Open

Coming up

Don't miss

Replay


LATEST SHOWS

AFRICA NEWS

Ebola virus: US to send 3,000 troops to West Africa

Read more

THE BUSINESS INTERVIEW

Inger Andersen, Vice President for the Middle East and North Africa, The World Bank

Read more

FOCUS

Scottish referendum: Should I stay or should I go?

Read more

MIDDLE EAST MATTERS

Paris conference: A coalition against the Islamic State group

Read more

ENCORE!

Encore's Film Show: Spies, doppelgangers and gay rights activists

Read more

IN THE PAPERS

Salmond's 'emotional eve-of poll plea to Scots to seize their historic opportunity'

Read more

THE INTERVIEW

Nick Witney, Senior Policy Fellow, European Council on Foreign Relations

Read more

IN THE PAPERS

'Valls is starting to act like Hollande'

Read more

WEB NEWS

Wikileaks releases 'weaponized malware' customer list

Read more

Pakistan tests nuclear-capable missile

Latest update : 2008-04-19

Pakistan successfully test fired a long-range ballistic missile, capable of carrying both conventional and nuclear warheads. The military confirmed the Shaheen II missile hit its target "with complete accuracy".

 

ISLAMABAD, April 19 (Reuters) - Pakistan successfully test fired a long-range, nuclear-capable ballistic missile on Saturday, the military said, in the first missile test under a new government installed last month.  

 

“The missile Hatf-VI (Shaheen-2) has a range of 2000 km (1,200 miles) and can carry both nuclear and conventional warheads,” the military said in a statement.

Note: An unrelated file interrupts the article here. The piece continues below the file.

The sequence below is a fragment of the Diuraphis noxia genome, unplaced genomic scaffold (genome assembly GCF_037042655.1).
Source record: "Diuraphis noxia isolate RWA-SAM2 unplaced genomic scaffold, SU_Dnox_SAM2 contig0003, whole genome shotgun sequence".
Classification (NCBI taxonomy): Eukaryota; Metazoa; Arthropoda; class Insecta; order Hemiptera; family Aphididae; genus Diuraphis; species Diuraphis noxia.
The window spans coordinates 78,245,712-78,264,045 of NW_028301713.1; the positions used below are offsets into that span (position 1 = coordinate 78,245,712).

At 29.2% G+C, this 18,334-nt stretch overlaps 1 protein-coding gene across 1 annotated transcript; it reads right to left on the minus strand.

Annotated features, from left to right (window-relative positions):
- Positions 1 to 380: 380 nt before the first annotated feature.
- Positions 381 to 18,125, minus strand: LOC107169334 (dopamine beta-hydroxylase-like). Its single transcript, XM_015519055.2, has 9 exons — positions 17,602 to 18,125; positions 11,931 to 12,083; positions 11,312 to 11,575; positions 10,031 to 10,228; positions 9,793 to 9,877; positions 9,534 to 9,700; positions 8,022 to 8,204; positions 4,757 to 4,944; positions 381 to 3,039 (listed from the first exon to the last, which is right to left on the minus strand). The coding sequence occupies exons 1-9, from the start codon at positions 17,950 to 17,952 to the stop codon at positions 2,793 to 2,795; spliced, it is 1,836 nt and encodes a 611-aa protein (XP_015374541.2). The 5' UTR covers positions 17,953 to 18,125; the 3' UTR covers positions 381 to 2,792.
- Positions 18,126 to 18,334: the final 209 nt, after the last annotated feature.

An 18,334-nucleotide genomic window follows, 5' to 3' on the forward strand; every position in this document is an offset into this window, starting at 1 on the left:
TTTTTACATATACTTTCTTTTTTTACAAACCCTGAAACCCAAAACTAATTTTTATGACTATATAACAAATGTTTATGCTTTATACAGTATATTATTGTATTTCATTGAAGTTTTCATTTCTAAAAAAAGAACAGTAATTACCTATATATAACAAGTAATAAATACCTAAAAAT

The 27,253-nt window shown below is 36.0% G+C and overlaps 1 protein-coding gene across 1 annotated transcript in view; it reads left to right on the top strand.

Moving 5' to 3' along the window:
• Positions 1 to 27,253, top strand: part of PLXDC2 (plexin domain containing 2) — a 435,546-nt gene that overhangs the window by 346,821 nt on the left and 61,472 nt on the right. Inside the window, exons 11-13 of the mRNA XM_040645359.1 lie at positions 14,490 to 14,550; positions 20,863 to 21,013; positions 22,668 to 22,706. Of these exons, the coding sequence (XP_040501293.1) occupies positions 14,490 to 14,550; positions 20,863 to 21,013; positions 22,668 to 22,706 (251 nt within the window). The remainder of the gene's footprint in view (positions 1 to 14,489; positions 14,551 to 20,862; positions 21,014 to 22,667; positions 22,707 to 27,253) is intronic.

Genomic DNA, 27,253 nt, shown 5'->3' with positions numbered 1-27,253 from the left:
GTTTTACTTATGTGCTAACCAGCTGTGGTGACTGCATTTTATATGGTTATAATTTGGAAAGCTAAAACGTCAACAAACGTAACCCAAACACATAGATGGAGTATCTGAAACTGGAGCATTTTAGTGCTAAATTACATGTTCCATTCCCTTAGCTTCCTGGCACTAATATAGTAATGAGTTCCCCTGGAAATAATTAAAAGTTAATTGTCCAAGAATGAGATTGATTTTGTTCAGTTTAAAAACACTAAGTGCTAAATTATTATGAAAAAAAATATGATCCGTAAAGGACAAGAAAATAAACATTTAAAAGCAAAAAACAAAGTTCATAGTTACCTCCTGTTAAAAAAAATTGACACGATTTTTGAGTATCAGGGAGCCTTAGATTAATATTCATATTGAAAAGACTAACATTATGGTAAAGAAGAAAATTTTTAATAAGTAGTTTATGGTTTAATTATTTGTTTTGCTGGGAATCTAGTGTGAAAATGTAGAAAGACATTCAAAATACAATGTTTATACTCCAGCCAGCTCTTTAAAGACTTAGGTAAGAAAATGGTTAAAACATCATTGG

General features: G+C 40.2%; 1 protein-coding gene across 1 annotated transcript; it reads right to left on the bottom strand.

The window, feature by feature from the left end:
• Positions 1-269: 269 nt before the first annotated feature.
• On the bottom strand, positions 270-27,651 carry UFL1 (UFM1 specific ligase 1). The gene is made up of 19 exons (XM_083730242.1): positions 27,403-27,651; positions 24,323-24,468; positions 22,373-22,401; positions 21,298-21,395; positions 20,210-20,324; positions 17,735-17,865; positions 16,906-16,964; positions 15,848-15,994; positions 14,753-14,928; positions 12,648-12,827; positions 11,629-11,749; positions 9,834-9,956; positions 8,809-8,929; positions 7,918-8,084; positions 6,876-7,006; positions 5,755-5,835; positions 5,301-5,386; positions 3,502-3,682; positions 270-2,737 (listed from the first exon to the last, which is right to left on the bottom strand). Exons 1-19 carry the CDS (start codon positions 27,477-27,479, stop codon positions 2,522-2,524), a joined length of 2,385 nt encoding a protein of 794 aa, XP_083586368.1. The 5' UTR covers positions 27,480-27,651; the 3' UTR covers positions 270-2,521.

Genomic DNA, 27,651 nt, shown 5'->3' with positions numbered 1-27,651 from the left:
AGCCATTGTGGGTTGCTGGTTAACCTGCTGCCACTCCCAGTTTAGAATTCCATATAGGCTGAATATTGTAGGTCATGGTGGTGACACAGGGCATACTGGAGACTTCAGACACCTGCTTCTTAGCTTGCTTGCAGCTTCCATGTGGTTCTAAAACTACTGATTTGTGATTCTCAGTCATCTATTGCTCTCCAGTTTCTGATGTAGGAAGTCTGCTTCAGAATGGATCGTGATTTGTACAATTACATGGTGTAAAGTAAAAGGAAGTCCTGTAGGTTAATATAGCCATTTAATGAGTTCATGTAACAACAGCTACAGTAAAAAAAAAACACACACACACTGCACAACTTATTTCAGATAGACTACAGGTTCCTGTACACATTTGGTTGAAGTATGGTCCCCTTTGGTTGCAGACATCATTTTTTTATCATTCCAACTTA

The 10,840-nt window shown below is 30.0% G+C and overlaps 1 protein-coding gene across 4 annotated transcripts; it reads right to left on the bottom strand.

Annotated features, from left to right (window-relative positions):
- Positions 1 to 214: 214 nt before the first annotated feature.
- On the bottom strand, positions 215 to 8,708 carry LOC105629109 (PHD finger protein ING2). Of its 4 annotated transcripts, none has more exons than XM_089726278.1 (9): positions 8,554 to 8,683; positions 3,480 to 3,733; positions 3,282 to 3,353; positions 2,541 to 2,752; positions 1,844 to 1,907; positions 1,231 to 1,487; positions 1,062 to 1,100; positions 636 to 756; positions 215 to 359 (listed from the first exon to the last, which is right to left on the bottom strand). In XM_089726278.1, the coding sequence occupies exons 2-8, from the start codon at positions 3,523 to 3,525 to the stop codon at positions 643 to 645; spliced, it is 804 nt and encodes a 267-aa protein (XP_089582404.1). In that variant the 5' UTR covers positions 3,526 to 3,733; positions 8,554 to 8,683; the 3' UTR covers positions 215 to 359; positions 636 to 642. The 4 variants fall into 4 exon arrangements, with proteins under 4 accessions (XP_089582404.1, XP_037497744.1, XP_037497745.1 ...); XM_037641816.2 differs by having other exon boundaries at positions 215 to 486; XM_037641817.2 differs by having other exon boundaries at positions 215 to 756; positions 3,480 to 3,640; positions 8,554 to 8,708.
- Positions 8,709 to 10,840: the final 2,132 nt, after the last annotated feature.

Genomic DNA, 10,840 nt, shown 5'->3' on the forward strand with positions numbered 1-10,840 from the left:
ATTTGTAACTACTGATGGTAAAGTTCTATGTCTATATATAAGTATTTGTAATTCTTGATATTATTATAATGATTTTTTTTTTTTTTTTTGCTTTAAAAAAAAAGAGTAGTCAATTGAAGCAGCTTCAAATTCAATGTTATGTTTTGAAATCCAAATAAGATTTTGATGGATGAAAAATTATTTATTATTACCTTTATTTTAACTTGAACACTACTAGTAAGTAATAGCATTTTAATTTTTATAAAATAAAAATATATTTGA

Prime Minister Yousaf Raza Gilani watched the test of the surface-to-surface missile and congratulated engineers and scientists for achieving an “important milestone” in Pakistan’s quest for sustaining strategic balance in South Asia, it said.

 

Nuclear-armed Pakistan and India routinely carry out missile tests despite a peace process they launched in early 2004.

 

The South Asian neighbours, who conducted tit-for-tat nuclear weapons tests in 1998, inform each other of missile tests in advance.

 

The military cited Gilani as saying the missile and nuclear programme enjoyed complete national consensus and would continue to be consolidated and strengthened.

 

“He made it clear that Pakistan’s strategy of credible minimum deterrence is fully in place and is a guarantee of peace in the region,” the military said.

 

Gilani also gave an assurance that the country’s defence needs would remain a high priority with the elected government, the military said.

 

Indian Foreign Minister Pranab Mukherjee is due to visit Pakistan next month for a review of the peace process.

 

Pakistan and India have fought three wars since gaining independence from Britain in 1947, and came close to a fourth in 2002.

Date created : 2008-04-19

COMMENT(S)